It has over latter years been of import to understand the comment: “Our faith is about entertaining angels, every bit as much as it is about seeking to comfort the afflicted and to heal the sick.  It is about seeking visions of a new heaven and a new earth, every bit as much as it is about seeking justice and resisting evil.”

And Marcus Borg’s comments that ‘Jesus was an ‘ecstatic’.’ Has renewed my interest in a more wholistic approach to discernment of truth.  Borg says “Jesus… was a Jewish mystic.  …I think he was a ‘critical thinker of the wholistic order’. This seems like the best explanation of his understanding of the wilderness and the impact of ‘empire’ on his society and civilization.  I think he had visions, though I don’t know whether we have an account of any of them.  I have a hunch that he had experiences of nature mysticism… this would be consistent with his sense of the immediate presence of God… I suspect like many he had an experiential sense of the reality of God in his prayer life, which I assume included some form of meditation”. (Borg 2002:132).

Option No. 3 is probably looking better now? Or maybe an amalgamation of all three?

Returning to our text for today we have to acknowledge that there is good news in this story. The good news is, that God, (however we use that word/symbol/metaphor), is not aloof and detached and supernatural, but rather that God as ‘Dynamic Event’, works like an expert weaver, and is as Panentheism suggest intimately in nature naturally. Using some personalistic (and imaginative) language, God is in the fibre of our lives, weaving them into beautiful, powerful garments of love… empowering us for mission as a collaborative people critiquing our continuing theological journeys (as individuals and as communities)

The good news is also, the present-ness of God is: in the beauty of the universe around us, and in our ability to apprehend it, in the close encounters with new life and death. There is also an awareness of the way in which the hemispheres work to give meaning to human suffering, in the creation of the new, a tool of the imagination that gives value and meaning to daily in praying and meditation, and dare I say it, in many church liturgies.

So, with all the above the suggestion is that we don’t ignore or throw away these imaginative and mysterious experiences. Don’t let go of those things that you don’t understand or cannot explain slip past but rather, meditate on them, delight in them, use them in all their exciting particularity… As imaginative ‘energy’ or Creativity that vitalizes faith. See them as ‘Transfiguration’ or as a source of strength for living (and ministry) in the valleys below. As we revere how things are, and find ways to express gratitude for our human existence.

And to conclude a story that Rex Hunt wrote of; a story from Karl Peters, retired professor of philosophy and religion, as a clue to a new awareness and imagination.

Peters was sharing in a conference on ‘Prayer and Spirituality’ with a Zen Buddhist nun, called Geshin.  He said: “We were having a vigorous intellectual go at prayer and spirituality, with all their implications.  In the midst of our intense discussion, Geshin raised her hand and said, ‘Do you hear the bird outside, singing?’  I realized at that point that she had included not only what we were talking about, but also the whole environment around us.  She was connected ‘with the way things are in all their exciting particularity’”. (Peters 2008:104).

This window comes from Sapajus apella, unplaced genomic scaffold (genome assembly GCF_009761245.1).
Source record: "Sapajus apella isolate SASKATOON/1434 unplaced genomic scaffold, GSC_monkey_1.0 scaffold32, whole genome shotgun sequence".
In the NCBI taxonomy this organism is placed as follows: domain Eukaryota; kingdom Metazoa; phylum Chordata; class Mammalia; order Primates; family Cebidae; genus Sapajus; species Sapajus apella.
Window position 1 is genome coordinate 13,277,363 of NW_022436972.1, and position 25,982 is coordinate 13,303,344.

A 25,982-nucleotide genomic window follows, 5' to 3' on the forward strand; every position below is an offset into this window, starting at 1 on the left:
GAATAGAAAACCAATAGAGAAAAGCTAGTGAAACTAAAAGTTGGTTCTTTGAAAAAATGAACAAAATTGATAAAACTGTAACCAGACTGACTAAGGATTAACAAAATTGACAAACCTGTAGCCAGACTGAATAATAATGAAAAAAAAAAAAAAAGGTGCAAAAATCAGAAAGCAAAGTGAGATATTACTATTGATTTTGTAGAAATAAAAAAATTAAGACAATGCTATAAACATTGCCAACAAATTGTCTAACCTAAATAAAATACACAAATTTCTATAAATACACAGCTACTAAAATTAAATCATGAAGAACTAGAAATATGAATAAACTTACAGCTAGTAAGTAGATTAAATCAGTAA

So like Rex I too offer the comment that imaginative and mysterious experiences can allow us to balance our personal selves with the sense we are in a context that is larger and more important than our selves. We humans need stories. Compelling stories. Stories from the sages and artists of past and present times “which help to orient us in our lives and in the cosmos”. (Goodenough 1998:174).

On that note Amen.

Borg, M. ‘Jesus: A Sketch’ in R. W. Hoover (ed) Profiles of Jesus. Santa Rosa. Polebridge Press, 2002.
Carter, S. ‘Friday Morning’ in J. A. T. Robinson. But That I Can’t Believe. London. Collins/Fontana, 1967.
Goodenough, U. The Sacred Depths of Nature. New York. Oxford University Press, 1998.
Peters, K. E. Spiritual Transformations. Science, Religion, and Human Becoming. Minniapolis. Fortress/FACETS Books, 2008. 

‘Evolution, God, and an Unfolding Connectedness…’

Today in the progressive religious world, is Evolution Weekend and I want to recount a story by Rex Hunt that reminds us that there is a difference in talking about the nature of God and the Nature and God.

Rex tells of the time he bought a recommended book and when he got it home he realised he discovered that it was not called Nature of God at all. But instead, Nature and God. Nevertheless, the book and its author, L Charles Birch, former Challis Professor of Biology at the University of Sydney, became a valuable travelling companion with him on his personal theological journey. The very first sentence in Birch’s book is: “The concept of God’s operations in the universe as a series of fitful interventions from a supernatural sphere overlaying the natural is quite unacceptable to science”. (Birch 1965:7). While the third sentence said: “On the other hand, the traditional thinking of science, sometimes called mechanism, is quite unreconcilable with any reasoned Christian position”. (Birch 1965:7). Rex noted that since reading Birch an interest in communication, regular eye tests, and as a self-described ‘religious naturalist’ the relationship between science and religion, has remained with him! On the latter: the relationship between science and religion, three major views exist:

(i) the ‘conflict’ view – that science and religion are inherently, and perpetually, in opposition;
(ii) the ‘contrast’ view – that science and religion are different because they ask different questions;